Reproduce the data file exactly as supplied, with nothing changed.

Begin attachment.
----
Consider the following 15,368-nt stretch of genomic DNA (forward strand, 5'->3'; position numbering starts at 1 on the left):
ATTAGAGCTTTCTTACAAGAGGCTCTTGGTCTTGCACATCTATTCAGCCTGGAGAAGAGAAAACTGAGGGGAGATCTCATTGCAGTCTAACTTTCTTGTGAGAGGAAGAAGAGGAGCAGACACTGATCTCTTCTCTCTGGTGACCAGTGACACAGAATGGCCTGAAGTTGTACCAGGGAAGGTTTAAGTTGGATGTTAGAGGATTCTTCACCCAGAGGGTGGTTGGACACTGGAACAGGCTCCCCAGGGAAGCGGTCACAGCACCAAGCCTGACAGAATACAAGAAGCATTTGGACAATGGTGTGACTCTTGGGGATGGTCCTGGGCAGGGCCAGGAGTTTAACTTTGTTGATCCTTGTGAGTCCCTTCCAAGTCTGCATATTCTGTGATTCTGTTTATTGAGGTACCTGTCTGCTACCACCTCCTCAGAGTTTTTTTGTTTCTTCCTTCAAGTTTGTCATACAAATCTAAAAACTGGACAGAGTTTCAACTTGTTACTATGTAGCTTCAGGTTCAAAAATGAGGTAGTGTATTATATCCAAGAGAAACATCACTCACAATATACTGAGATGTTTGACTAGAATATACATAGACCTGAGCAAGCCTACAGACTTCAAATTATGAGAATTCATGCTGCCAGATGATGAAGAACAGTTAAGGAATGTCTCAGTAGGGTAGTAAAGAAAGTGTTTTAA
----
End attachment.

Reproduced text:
Consider the following 15,368-nt stretch of genomic DNA (forward strand, 5'->3'; position numbering starts at 1 on the left):
ATTAGAGCTTTCTTACAAGAGGCTCTTGGTCTTGCACATCTATTCAGCCTGGAGAAGAGAAAACTGAGGGGAGATCTCATTGCAGTCTAACTTTCTTGTGAGAGGAAGAAGAGGAGCAGACACTGATCTCTTCTCTCTGGTGACCAGTGACACAGAATGGCCTGAAGTTGTACCAGGGAAGGTTTAAGTTGGATGTTAGAGGATTCTTCACCCAGAGGGTGGTTGGACACTGGAACAGGCTCCCCAGGGAAGCGGTCACAGCACCAAGCCTGACAGAATACAAGAAGCATTTGGACAATGGTGTGACTCTTGGGGATGGTCCTGGGCAGGGCCAGGAGTTTAACTTTGTTGATCCTTGTGAGTCCCTTCCAAGTCTGCATATTCTGTGATTCTGTTTATTGAGGTACCTGTCTGCTACCACCTCCTCAGAGTTTTTTTGTTTCTTCCTTCAAGTTTGTCATACAAATCTAAAAACTGGACAGAGTTTCAACTTGTTACTATGTAGCTTCAGGTTCAAAAATGAGGTAGTGTATTATATCCAAGAGAAACATCACTCACAATATACTGAGATGTTTGACTAGAATATACATAGACCTGAGCAAGCCTACAGACTTCAAATTATGAGAATTCATGCTGCCAGATGATGAAGAACAGTTAAGGAATGTCTCAGTAGGGTAGTAAAGAAAGTGTTTTAA